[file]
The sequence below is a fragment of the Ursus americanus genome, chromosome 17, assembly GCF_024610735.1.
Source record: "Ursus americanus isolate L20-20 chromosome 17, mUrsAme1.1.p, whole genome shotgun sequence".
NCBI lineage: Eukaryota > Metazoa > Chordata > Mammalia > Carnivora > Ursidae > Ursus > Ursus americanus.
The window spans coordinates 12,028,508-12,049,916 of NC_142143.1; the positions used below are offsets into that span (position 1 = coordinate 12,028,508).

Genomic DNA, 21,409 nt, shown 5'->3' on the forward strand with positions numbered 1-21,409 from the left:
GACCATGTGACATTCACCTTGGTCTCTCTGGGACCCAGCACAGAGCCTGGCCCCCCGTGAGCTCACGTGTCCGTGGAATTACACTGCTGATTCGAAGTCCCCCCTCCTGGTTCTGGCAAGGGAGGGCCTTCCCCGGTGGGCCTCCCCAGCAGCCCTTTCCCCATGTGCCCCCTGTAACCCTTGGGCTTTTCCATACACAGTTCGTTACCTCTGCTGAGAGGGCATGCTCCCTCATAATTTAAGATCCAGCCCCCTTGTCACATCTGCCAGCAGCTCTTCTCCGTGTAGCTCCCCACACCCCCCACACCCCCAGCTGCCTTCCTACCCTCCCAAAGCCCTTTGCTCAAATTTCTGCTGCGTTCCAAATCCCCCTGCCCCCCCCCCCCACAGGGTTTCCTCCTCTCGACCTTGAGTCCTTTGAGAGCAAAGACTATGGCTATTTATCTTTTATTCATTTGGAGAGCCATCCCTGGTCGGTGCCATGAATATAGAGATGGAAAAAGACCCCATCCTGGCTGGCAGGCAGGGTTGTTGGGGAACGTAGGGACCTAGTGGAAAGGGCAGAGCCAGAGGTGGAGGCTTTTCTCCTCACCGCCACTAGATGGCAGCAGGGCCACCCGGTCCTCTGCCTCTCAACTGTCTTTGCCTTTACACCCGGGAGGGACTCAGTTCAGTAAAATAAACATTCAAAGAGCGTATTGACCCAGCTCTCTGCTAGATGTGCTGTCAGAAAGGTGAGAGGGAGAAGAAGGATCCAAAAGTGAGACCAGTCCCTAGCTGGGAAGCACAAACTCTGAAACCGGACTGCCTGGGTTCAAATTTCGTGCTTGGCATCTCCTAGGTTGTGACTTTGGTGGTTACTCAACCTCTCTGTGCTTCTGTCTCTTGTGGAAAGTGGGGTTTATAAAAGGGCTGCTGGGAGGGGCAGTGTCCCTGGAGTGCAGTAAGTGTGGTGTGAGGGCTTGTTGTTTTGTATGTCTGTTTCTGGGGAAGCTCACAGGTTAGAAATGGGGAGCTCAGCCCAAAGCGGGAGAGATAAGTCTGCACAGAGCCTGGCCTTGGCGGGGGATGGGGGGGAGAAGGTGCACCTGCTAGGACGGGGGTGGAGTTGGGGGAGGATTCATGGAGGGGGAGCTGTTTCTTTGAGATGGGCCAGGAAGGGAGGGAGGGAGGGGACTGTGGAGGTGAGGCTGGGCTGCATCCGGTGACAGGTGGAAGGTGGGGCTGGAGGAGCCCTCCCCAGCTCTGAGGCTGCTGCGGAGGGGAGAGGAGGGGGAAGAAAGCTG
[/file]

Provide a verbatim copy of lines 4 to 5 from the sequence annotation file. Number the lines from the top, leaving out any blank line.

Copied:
The window spans coordinates 12,028,508-12,049,916 of NC_142143.1; the positions used below are offsets into that span (position 1 = coordinate 12,028,508).

Genomic DNA, 21,409 nt, shown 5'->3' on the forward strand with positions numbered 1-21,409 from the left: